U.S.S.G. § 2L1.2 cmt. n.1(B)(iii). In short, an offense will qualify as a crime of violence either if it has the requisite "force" element described in the last phrase of this definition, or if it is one of the offenses specifically enumerated in this definition. See United States v. Rayo–Valdez, 302 F.3d 314, 316 (5th Cir. 2002).

In determining whether an offense qualifies as a crime of violence under § 2L1.2, the court does "not look to [the defendant's] actual conduct[, but instead] consider[s] the offense categorically by looking only to the fact of conviction and the statutory definition of the prior offense." United States v. Gomez–Gomez, 547 F.3d 242, 244 (5th Cir. 2008) (en banc) (internal quotation marks omitted). If some part of the statute prohibits conduct that is not a crime of violence, then a defendant's conviction under that statute is not a crime of violence unless the government can establish that the defendant was not convicted under that part. Id. at 244–45. To determine the part or parts of a statute under which a defendant was convicted, the district court "can look to those facts contained in the charging papers and that are necessary to the verdict or the plea." United States v. Carbajal–Diaz, 508 F.3d 804, 809 (5th Cir. 2007); see also United States v. Bonilla–Mungia, 422 F.3d 316, 320 (5th Cir. 2005) ("If a statute contains multiple, disjunctive subsections, courts may look beyond the statute to certain conclusive records made or used in adjudicating guilt in order to determine which particular statutory alternative applies to the defendant's conviction." (internal quotation marks omitted)). The government must "prove by a preponderance of the relevant and sufficiently reliable evidence" the facts necessary to establish that the prior conviction was a crime of violence. See United States v. Andrade–Aguilar, 570 F.3d 213, 217 (5th Cir. 2009).

A. Attempted Rape

Esqueda–Pina contends that his attempted rape conviction does not provide a basis for enhancement under § 2L1.2(b)(1)(A)(ii). Esqueda–Pina was indicted for rape but pled guilty to the lesser included offense of attempted rape. Count Two of the Ohio indictment contained the rape charge and stated, in relevant part:

[I]n violation of section 2907.02 of the Ohio Revised Code, [Esqueda–Pina] did engage in sexual conduct, to wit: vaginal intercourse, with [the female victim], not his spouse and the said [victim] being less than thirteen (13) years of age, to wit: twelve (12) years of age, and/or . . . Esqueda having purposely compelled [the victim] to submit by force or threat of force.

The parties do not dispute that only two subsections of § 2907.02 correspond to the conduct described in the indictment. These subsections read:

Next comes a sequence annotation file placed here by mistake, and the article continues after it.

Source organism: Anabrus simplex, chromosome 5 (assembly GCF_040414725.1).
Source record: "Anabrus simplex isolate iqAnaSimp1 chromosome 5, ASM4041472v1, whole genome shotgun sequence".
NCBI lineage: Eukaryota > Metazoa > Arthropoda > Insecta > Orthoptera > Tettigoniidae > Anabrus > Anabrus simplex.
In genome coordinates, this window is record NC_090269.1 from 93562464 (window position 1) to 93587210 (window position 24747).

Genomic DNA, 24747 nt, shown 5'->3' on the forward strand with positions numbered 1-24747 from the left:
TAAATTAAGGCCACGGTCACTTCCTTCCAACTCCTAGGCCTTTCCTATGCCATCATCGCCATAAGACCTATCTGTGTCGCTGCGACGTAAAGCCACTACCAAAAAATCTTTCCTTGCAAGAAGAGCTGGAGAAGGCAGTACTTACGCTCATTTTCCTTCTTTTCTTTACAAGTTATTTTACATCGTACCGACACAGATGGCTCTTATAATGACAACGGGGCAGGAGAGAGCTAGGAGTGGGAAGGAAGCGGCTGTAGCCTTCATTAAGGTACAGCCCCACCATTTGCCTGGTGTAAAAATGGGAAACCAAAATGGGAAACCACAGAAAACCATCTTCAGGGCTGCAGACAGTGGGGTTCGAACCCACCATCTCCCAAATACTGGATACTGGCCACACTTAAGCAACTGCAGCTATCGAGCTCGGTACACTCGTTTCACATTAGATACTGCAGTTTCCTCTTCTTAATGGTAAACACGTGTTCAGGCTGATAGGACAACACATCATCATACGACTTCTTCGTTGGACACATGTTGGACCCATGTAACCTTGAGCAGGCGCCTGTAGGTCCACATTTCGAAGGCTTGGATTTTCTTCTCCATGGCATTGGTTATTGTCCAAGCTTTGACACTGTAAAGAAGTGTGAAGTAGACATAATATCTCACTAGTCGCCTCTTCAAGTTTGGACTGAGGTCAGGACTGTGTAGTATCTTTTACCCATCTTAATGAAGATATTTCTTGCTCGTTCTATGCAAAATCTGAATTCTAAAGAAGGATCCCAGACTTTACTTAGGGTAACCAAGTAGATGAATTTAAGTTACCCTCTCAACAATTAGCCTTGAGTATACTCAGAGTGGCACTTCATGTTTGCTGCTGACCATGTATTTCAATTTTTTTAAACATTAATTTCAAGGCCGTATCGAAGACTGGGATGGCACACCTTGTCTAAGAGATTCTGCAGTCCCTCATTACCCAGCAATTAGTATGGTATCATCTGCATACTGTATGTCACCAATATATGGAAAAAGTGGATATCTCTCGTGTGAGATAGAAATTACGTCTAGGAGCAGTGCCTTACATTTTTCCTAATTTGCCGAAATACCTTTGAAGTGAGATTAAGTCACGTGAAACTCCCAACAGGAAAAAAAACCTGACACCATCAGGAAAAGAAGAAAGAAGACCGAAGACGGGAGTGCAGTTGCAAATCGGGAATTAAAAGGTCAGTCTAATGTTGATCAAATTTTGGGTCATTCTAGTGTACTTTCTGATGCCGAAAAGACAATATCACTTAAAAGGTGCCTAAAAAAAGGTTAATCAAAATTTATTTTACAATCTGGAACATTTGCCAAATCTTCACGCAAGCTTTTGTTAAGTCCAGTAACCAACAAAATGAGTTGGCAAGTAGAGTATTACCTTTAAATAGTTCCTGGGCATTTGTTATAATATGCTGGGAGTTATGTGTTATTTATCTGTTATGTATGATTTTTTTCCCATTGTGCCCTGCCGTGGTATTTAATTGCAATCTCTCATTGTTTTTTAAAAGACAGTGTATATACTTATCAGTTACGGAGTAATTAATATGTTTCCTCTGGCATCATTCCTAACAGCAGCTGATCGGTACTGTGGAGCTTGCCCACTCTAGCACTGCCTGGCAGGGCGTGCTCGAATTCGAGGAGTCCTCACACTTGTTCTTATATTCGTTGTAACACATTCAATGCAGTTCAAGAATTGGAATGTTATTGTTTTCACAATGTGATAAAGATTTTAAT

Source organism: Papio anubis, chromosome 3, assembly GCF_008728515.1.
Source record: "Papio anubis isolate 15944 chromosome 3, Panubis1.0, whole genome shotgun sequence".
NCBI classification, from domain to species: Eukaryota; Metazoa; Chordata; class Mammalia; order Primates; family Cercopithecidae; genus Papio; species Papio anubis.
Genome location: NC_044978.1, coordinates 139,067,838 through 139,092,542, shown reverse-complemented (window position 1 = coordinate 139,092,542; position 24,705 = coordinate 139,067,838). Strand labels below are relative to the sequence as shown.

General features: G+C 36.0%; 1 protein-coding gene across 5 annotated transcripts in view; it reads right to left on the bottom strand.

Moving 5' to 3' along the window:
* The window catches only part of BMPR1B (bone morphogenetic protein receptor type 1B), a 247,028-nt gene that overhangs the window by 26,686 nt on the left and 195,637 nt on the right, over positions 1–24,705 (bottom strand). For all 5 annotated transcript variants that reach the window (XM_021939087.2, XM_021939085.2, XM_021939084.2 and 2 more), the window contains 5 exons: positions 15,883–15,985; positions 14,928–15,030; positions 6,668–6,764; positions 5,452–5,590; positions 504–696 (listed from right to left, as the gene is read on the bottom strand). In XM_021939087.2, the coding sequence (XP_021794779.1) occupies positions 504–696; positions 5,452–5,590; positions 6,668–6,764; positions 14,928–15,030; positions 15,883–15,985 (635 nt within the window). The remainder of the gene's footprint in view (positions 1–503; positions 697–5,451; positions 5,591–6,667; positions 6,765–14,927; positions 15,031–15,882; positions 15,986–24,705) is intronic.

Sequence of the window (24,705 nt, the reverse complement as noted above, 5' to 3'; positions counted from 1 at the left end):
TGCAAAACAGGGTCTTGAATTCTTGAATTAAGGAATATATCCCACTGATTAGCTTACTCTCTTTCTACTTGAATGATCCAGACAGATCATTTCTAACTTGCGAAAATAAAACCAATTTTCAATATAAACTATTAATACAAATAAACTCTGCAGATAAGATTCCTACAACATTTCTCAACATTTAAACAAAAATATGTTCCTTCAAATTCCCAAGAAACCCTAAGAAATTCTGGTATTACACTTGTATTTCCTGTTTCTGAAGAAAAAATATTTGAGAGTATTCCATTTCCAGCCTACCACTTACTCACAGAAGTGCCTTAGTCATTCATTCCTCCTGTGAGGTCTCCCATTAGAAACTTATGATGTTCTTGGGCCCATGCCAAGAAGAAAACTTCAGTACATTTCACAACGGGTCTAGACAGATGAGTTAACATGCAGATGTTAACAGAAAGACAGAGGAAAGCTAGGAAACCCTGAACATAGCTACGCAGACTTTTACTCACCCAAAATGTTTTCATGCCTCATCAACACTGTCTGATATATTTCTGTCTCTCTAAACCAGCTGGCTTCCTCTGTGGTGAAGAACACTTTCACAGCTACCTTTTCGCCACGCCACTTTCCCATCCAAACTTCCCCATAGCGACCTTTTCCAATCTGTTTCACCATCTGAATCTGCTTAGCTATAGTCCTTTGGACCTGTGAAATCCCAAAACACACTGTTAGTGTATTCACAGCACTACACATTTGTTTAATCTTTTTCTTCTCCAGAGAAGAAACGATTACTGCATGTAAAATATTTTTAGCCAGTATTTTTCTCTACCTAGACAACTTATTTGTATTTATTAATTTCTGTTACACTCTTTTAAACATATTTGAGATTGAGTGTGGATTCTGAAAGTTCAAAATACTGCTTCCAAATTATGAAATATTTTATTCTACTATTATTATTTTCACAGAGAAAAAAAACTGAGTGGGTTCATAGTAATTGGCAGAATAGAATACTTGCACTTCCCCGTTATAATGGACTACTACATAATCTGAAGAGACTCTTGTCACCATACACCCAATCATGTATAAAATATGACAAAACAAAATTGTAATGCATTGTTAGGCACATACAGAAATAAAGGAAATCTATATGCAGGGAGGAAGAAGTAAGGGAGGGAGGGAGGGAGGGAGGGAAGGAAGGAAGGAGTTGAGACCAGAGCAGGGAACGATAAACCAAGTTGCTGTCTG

(A)(1) No person shall engage in sexual conduct with another who is not the spouse of the offender or who is the spouse of the offender but is living separate and apart from the offender, when any of the following applies:

. . . .

(b) The other person is less than thirteen years of age, whether or not the offender knows the age of the other person

. . . . .

(2) No person shall engage in sexual conduct with another when the offender purposely compels the other person to submit by force or threat of force.

Ohio Rev. Code Ann. § 2907.02 (1994). The 1997 judgment reflects that Esqueda–Pina "entered a plea of guilty to the stipulated lesser included offense of Count Two of the Indictment, to wit: attempted Rape, a violation of Section 2923.02 as it relates to 2907.02 of the Ohio Revised Code."1

Esqueda–Pina does not dispute that if he had pled guilty to an attempted violation of either § 2907.02(A)(1)(b) or § 2907.02(A)(2), the subsections that correspond to the indictment, the resulting conviction would provide a basis for imposing the crime of violence enhancement under § 2L1.2(b)(1)(A)(ii). As to § 2907.02(A)(1)(b), this is consistent with our precedents, which hold that sexual contact with a child fulfills the enumerated offense under § 2L1.2(b)(1)(A)(ii) of "sexual abuse of a minor." See, e.g., United States v. Najera–Najera, 519 F.3d 509, 512 (5th Cir. 2008). As to § 2907.02(A)(2), this is consistent with the plain language of the definition of crime of violence under § 2L1.2(b)(1)(A)(ii), which states that the enhancement should apply to any crime that "has as an element the use, attempted use, or threatened use of physical force against the person of another." U.S.S.G. § 2L1.2 cmt. n.1(B)(iii). Esqueda–Pina argues, however, that it is not clear from the judgment that he pled guilty to attempt under those subsections. Esqueda–Pina points out that the judgment reflects only that he pled guilty to an attempted version of § 2907.02 generally, and argues that the judgment might therefore reflect that he pled guilty to attempting to violate a different subsection of that statute—one that does not qualify as a crime of violence under § 2L1.2.2

In support of this argument, Esqueda–Pina points to United States v. Turner, 349 F.3d 833 (5th Cir. 2003), in which the defendant was indicted for "burglary of...